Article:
HC Deb 19 April 1994 vol 241 cc754-5

'.—(1) The provisions mentioned in subsection (2) below (which enable revenue traders and taxable persons to be required to keep records) shall be amended in accordance with subsections (3) and (4) below (which correct minor errors in those provisions so far as they relate to the admissibility in evidence of the recorded information).

(2) The provisions are—

  1. (a) in the Customs and Excise Management Act 1979, section 118A; and
  2. (b) in Schedule 7 to the Value Added Tax Act 1983, paragraph 7.

(3) In subsection (6) and sub-paragraph (5) of those provisions—

  1. (a) in paragraph (c) for the words "sections 13 and 14 of the Law Reform (Miscellaneous Provisions) (Scotland) Act 1968" there shall be substituted "sections 5 and 6 of the Civil Evidence (Scotland) Act 1988"; and
  2. (b) in paragraph (d), for the words "except in accordance with the said sections 13 and 14" to the end there shall be substituted "except in accordance with Schedule 3 to the Prisoners and Criminal Proceedings (Scotland) Act 1993".

(4) Subsection (7) and sub-paragraph (6) of those provisions shall be omitted.'.—[Sir John Cope.]

Brought up, and read the First time.

The Paymaster General (Sir John Cope)

I beg to move, That the clause be read a Second time.

Madam Speaker

With this it will be convenient to discuss Government amendments Nos. 31 to 35.

Sir John Cope

The new clause and the amendments refer to extremely technical provisions about the admissibility of documents, and particularly copies of documents, as evidence in civil or criminal proceedings arising under the various taxes administered by the Customs and Excise. The new clause and amendments correct errors not only in the Bill as originally drafted but in the law as it stood. They are extremely minor errors. They arise from changes in Scottish law on the admissibility of evidence. They do not change the substantive law, but they make clear what documents are admissible as evidence.

Mr. Andrew Smith (Oxford, East)

As the right hon. Gentleman said, the new clause and amendments appear to be minor changes. However, it would be helpful to the House if he could explain what difference it would have made if he had not tabled the amendments. Where exactly have the errors occurred, in respect of both the Bill and the position of the law as it currently stands? Does he anticipate that any claims against the Exchequer will arise out of the errors in the previous law?

Sir John Cope

No, we do not expect any claims to arise from the errors. I am not aware of any cases which have occurred or are pending at this moment as a result of the confusion that might have arisen from the items being in the law. The Civil Evidence (Scotland) Act 1988 allowed computer evidence to be treated like evidence in other business documents in civil proceedings. The Bill as it is currently drafted, and the Acts which are referred to in the new clause and amendments, referred to the old civil provisions of the Law Reform (Miscellaneous Provisions) (Scotland) Act 1968, which was originally about civil proceedings but applied later to criminal proceedings. Those proceedings were deleted from statute law some time ago. They are still referred to in bits of the customs law.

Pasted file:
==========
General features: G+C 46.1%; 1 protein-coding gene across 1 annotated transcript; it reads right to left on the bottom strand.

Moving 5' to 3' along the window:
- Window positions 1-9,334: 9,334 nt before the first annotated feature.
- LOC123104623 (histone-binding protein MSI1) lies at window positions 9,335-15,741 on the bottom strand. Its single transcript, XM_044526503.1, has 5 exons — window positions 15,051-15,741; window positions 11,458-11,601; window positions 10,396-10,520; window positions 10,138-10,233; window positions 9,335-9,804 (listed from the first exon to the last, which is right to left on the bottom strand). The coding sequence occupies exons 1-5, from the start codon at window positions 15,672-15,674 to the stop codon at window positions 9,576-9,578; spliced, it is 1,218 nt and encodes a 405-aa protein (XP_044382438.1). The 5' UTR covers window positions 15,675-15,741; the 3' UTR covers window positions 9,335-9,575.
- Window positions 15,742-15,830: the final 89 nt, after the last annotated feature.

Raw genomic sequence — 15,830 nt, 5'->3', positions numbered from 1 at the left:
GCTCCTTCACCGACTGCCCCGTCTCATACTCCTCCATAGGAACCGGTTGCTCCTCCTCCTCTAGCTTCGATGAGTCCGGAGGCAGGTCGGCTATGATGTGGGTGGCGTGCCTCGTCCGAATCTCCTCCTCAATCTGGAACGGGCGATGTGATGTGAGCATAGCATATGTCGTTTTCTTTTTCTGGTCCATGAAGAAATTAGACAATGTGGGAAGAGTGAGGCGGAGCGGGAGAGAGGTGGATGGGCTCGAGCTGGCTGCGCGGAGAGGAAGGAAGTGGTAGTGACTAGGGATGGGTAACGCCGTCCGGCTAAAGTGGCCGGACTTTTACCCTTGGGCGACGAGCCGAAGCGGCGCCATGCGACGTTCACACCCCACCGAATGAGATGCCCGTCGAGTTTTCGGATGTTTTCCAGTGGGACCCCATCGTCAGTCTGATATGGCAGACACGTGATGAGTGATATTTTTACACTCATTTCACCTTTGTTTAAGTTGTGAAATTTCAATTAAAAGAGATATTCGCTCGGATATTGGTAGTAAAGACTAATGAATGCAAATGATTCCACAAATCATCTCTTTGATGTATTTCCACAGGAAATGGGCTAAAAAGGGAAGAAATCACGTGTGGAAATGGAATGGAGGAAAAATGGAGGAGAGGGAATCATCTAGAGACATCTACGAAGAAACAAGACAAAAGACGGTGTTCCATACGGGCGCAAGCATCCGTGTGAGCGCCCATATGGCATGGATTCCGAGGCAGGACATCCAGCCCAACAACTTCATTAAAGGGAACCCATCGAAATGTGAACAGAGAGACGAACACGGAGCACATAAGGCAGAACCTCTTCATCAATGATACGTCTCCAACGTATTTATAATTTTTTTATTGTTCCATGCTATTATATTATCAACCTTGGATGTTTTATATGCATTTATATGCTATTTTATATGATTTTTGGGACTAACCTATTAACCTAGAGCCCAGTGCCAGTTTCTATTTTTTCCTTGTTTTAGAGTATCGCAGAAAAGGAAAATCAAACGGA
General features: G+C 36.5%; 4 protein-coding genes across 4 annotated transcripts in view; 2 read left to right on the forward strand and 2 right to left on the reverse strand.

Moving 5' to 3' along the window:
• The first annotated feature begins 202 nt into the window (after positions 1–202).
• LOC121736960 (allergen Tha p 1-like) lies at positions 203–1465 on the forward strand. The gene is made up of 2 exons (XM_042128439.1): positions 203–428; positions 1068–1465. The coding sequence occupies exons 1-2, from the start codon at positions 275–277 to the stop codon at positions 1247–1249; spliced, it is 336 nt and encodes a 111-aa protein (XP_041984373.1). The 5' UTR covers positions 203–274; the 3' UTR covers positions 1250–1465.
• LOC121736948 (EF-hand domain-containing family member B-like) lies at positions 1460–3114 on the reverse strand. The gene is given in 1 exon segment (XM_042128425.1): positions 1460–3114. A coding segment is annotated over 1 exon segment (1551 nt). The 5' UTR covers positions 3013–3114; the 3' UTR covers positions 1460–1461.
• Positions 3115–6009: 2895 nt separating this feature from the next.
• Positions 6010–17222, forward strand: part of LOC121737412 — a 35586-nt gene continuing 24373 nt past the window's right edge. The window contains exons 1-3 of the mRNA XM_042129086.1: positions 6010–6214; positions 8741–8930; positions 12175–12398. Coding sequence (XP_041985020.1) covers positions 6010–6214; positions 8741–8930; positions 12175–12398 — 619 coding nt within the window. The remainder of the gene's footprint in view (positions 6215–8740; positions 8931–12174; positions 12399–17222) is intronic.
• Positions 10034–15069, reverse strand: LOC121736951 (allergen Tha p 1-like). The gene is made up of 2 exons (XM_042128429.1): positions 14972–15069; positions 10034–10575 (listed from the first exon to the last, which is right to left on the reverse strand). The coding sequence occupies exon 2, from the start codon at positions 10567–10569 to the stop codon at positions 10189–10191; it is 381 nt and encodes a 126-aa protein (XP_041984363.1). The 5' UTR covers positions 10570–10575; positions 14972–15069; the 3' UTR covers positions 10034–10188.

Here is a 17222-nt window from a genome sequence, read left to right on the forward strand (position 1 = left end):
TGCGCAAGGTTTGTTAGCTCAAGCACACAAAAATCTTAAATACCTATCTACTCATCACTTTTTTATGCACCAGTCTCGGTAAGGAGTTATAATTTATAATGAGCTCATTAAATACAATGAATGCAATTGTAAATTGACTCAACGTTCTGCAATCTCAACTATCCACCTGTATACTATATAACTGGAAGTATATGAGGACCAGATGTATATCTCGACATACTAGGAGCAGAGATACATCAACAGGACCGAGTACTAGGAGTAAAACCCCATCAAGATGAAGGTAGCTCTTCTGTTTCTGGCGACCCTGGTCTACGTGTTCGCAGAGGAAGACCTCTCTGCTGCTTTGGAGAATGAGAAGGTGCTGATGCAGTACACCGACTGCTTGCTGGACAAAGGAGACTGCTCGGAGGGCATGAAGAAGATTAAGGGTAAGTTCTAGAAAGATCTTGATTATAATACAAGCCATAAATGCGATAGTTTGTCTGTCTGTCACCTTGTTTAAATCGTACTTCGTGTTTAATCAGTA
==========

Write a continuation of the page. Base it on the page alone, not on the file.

Clearly, if a court was asked to refer back to obsolete provisions which have been deleted from the law, it would create a difficulty in judging whether the documents should be admissible. Therefore, it is wise to do as we suggest in the new clause and amendments to bring the law into line by inserting the consequential amendments that should have been made perhaps a year or two ago and by bringing the Bill up to date.

The matter turned up only because of the need to make sure that the drafting of the Bill was correct. That brought to light the difference between Scottish law and English law initially in respect of the insurance premium tax that we are introducing. The amendments correct that difference as well as the earlier legislation to which I referred.

Mr. Andrew Smith

I thank the right hon. Gentleman for his explanation. It is good to know that someone is keeping a careful check on the details of these matters. One dreads to think how much other obsolete legislation there might be lurking in the nooks and crannies of the statutes. I welcome the right hon. Gentleman's explanation and I cannot see any reason to oppose the new clause.

Question put and agreed to.

Clause read a Second time, and added to the Bill.

Mr. Dorrell

I beg to move amendment No. 45, a new schedule—Indexation losses: transitional relief—

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